Hysterosalpingography. Hysterosalpingography uses a real-time form of x-ray called fluoroscopy to examine the uterus and fallopian tubes of a woman who is having difficulty becoming pregnant.
Hysteroscopy. Hysteroscopy is the exam of the inside of the cervix and uterus using a thin, lighted, flexible tube called a hysteroscope. Your healthcare provider inserts the device through the vagina.
Myomectomy. A myomectomy is a surgical procedure to remove uterine fibroids, noncancerous tumors, without removing the uterus
Oophorectomy. An oophorectomy is a surgical procedure to remove one or both of a woman's ovaries. The surgery is usually performed to prevent or treat certain conditions, such as ovarian cancer or endometriosis.
Pelvic Ultrasound. A pelvic ultrasound is a noninvasive diagnostic exam that produces images that are used to assess organs and structures within the female pelvis.
Pelviscopy (Pelvic Laparoscopy). Laparoscopy is a procedure used to check the organs in the belly (abdomen). It can also check a woman’s pelvic organs.
Selective Salpingography. This X-ray test is used to identify fallopian tube disease or obstructions. A fine catheter is passed into the fallopian tube, then dye is injected to look for abnormalities or obstructions
Toluidine Blue Dye Test. This test is used to evaluate abnormal changes in the vulva. The dye is applied on the vulva and causes skin with precancerous or cancerous changes to turn blue.
Trachelectomy. Surgical removal of the cervix (but not the rest of the uterus). A radical trachelectomy is the removal of the cervix and surrounding tissue, along with some pelvic lymph nodes.
Tubal Ligation. Surgery to cut, cauterize, or band the fallopian tubes to prevent the egg from being transported to the uterus. Tubal ligation is designed to be a permanent method of birth control. Although certain types of tubal ligations can be reversed, the reversal procedure may not be successful.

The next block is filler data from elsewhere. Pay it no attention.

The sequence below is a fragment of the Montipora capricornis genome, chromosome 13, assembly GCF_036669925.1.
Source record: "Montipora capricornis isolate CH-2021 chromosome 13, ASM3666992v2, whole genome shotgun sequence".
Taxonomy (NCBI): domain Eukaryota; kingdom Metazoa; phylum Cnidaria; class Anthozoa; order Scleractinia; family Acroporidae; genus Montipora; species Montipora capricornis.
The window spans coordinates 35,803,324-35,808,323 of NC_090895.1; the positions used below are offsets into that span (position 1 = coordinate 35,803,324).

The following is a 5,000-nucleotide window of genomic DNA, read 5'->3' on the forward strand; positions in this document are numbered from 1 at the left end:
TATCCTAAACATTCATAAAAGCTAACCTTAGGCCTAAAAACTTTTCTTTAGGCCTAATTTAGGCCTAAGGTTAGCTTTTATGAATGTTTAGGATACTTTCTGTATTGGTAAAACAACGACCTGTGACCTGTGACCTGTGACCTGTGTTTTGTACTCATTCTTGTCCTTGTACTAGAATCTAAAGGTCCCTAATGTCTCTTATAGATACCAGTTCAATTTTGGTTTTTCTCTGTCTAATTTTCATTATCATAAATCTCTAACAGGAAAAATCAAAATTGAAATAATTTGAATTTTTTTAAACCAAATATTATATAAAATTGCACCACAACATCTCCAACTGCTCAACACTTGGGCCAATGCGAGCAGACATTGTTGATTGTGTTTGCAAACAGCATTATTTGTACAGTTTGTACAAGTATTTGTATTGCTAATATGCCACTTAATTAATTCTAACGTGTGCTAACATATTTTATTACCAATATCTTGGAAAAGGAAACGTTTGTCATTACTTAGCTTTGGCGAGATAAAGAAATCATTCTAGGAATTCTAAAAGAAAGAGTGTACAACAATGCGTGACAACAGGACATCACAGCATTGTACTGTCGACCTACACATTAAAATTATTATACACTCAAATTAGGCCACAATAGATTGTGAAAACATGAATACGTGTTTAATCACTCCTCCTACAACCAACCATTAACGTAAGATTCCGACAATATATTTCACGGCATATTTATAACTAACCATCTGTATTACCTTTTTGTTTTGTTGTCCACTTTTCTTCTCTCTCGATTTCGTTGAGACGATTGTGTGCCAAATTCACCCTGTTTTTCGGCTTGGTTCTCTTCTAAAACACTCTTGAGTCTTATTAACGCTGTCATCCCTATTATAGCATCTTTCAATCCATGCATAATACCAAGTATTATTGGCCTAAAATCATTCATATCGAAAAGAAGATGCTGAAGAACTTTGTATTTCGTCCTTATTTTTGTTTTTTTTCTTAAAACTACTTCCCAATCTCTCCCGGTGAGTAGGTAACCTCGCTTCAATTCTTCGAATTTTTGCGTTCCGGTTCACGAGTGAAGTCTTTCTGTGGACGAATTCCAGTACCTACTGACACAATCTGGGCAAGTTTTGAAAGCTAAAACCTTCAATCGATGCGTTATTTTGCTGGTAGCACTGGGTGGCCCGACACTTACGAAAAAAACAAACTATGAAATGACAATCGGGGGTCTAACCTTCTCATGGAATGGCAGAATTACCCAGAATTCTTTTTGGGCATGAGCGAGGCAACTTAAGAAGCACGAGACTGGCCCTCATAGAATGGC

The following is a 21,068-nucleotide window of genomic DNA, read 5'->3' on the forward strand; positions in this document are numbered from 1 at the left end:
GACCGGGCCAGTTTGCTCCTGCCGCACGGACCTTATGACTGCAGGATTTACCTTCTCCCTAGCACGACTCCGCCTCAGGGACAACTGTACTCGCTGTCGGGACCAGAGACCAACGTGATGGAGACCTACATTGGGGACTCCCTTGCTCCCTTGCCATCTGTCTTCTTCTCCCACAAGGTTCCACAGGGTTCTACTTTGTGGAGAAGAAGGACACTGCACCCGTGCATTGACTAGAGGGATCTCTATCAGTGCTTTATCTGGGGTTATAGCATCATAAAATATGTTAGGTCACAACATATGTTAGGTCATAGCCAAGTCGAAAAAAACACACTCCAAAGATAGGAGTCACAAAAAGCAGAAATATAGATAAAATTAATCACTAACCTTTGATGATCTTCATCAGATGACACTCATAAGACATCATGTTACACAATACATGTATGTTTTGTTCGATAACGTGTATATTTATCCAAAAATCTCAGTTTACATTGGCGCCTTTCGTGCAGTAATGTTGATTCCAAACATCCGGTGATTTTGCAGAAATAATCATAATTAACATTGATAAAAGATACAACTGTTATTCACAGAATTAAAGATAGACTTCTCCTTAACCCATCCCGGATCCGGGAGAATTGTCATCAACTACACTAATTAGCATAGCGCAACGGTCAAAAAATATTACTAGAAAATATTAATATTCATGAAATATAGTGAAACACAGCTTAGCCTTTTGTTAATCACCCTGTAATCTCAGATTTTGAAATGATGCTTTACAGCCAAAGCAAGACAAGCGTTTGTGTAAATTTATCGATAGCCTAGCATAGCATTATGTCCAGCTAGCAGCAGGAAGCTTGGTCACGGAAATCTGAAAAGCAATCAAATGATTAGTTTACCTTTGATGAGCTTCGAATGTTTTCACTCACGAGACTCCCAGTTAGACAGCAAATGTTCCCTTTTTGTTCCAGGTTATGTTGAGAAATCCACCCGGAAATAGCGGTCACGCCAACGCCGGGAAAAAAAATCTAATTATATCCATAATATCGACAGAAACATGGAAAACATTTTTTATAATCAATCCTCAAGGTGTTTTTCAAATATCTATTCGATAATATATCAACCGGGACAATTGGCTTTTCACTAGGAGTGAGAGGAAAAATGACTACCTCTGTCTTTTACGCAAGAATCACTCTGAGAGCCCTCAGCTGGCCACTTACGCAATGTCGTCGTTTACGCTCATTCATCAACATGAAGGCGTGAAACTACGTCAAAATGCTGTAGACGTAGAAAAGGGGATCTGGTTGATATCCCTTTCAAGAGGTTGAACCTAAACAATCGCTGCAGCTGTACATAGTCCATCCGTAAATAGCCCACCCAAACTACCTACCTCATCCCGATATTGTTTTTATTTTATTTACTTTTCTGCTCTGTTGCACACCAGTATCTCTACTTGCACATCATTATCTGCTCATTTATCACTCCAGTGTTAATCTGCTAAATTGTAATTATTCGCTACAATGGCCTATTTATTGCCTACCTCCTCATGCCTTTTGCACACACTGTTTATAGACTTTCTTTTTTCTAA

Uterine (artery) Fibroid Embolization (UFE). Uterine fibroid embolization (UFE) is a minimally invasive procedure used to treat fibroid tumours of the uterus which can cause heavy menstrual bleeding, pain, and pressure on the bladder or bowel.
Vulvectomy. Vulvectomy is a surgery to remove some or all of your outer genitals. The surgery is done to remove diseased areas such as cancer, precancer, or lichen sclerosus.
Gynaecological negligence can lead to devastating physical injury and immense psychological trauma. The effects can be far reaching and permanently alter the quality of life for the victim and her partner.
Some of the injuries that can be sustained include:
- Incontinence following surgery
- Perforation of the uterus during the insertion of a contraceptive coil
- Failed sterilisation
- Damage during laparoscopic investigations or surgery
- Injury to bladder, bowel or uterus during hysterectomy
- Unnecessary hysterectomy or uterine rupture following a caesarean section
- Infection resulting in loss of childbearing potential
Claiming for Gynaecological Negligence
When you have experienced negligence in this area, it can be difficult to know what to do next, and claiming for medical negligence may be a step closer to getting what you deserve.
Deborah Powlesland has a particular interest in gynaecological negligence claims. She has acted in cases of failed sterilisation, delayed diagnosis of cervical cancer, ureter damage during hysterectomy and failure to diagnose ectopic pregnancy.